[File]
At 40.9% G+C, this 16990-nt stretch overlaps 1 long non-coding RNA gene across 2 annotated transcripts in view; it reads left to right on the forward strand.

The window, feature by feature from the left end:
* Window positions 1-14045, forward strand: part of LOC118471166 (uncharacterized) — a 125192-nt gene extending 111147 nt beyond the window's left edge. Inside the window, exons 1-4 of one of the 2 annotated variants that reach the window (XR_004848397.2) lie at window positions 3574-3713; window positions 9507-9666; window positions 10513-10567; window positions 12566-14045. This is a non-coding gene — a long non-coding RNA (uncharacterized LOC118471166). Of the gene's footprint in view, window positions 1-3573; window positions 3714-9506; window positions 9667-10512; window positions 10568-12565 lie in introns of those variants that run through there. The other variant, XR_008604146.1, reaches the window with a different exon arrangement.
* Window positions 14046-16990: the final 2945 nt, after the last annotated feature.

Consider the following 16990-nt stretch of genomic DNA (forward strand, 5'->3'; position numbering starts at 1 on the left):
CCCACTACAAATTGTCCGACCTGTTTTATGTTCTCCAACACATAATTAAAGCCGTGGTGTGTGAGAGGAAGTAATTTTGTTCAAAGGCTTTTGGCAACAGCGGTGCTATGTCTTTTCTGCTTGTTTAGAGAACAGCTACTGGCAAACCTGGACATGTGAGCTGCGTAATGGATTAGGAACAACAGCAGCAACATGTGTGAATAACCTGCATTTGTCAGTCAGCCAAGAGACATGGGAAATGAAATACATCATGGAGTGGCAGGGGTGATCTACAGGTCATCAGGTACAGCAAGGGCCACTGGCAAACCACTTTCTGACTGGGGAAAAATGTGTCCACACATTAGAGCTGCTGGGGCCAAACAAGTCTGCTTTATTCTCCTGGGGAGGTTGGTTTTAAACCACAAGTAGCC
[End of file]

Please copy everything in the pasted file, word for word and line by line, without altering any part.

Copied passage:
At 40.9% G+C, this 16990-nt stretch overlaps 1 long non-coding RNA gene across 2 annotated transcripts in view; it reads left to right on the forward strand.

The window, feature by feature from the left end:
* Window positions 1-14045, forward strand: part of LOC118471166 (uncharacterized) — a 125192-nt gene extending 111147 nt beyond the window's left edge. Inside the window, exons 1-4 of one of the 2 annotated variants that reach the window (XR_004848397.2) lie at window positions 3574-3713; window positions 9507-9666; window positions 10513-10567; window positions 12566-14045. This is a non-coding gene — a long non-coding RNA (uncharacterized LOC118471166). Of the gene's footprint in view, window positions 1-3573; window positions 3714-9506; window positions 9667-10512; window positions 10568-12565 lie in introns of those variants that run through there. The other variant, XR_008604146.1, reaches the window with a different exon arrangement.
* Window positions 14046-16990: the final 2945 nt, after the last annotated feature.

Consider the following 16990-nt stretch of genomic DNA (forward strand, 5'->3'; position numbering starts at 1 on the left):
CCCACTACAAATTGTCCGACCTGTTTTATGTTCTCCAACACATAATTAAAGCCGTGGTGTGTGAGAGGAAGTAATTTTGTTCAAAGGCTTTTGGCAACAGCGGTGCTATGTCTTTTCTGCTTGTTTAGAGAACAGCTACTGGCAAACCTGGACATGTGAGCTGCGTAATGGATTAGGAACAACAGCAGCAACATGTGTGAATAACCTGCATTTGTCAGTCAGCCAAGAGACATGGGAAATGAAATACATCATGGAGTGGCAGGGGTGATCTACAGGTCATCAGGTACAGCAAGGGCCACTGGCAAACCACTTTCTGACTGGGGAAAAATGTGTCCACACATTAGAGCTGCTGGGGCCAAACAAGTCTGCTTTATTCTCCTGGGGAGGTTGGTTTTAAACCACAAGTAGCC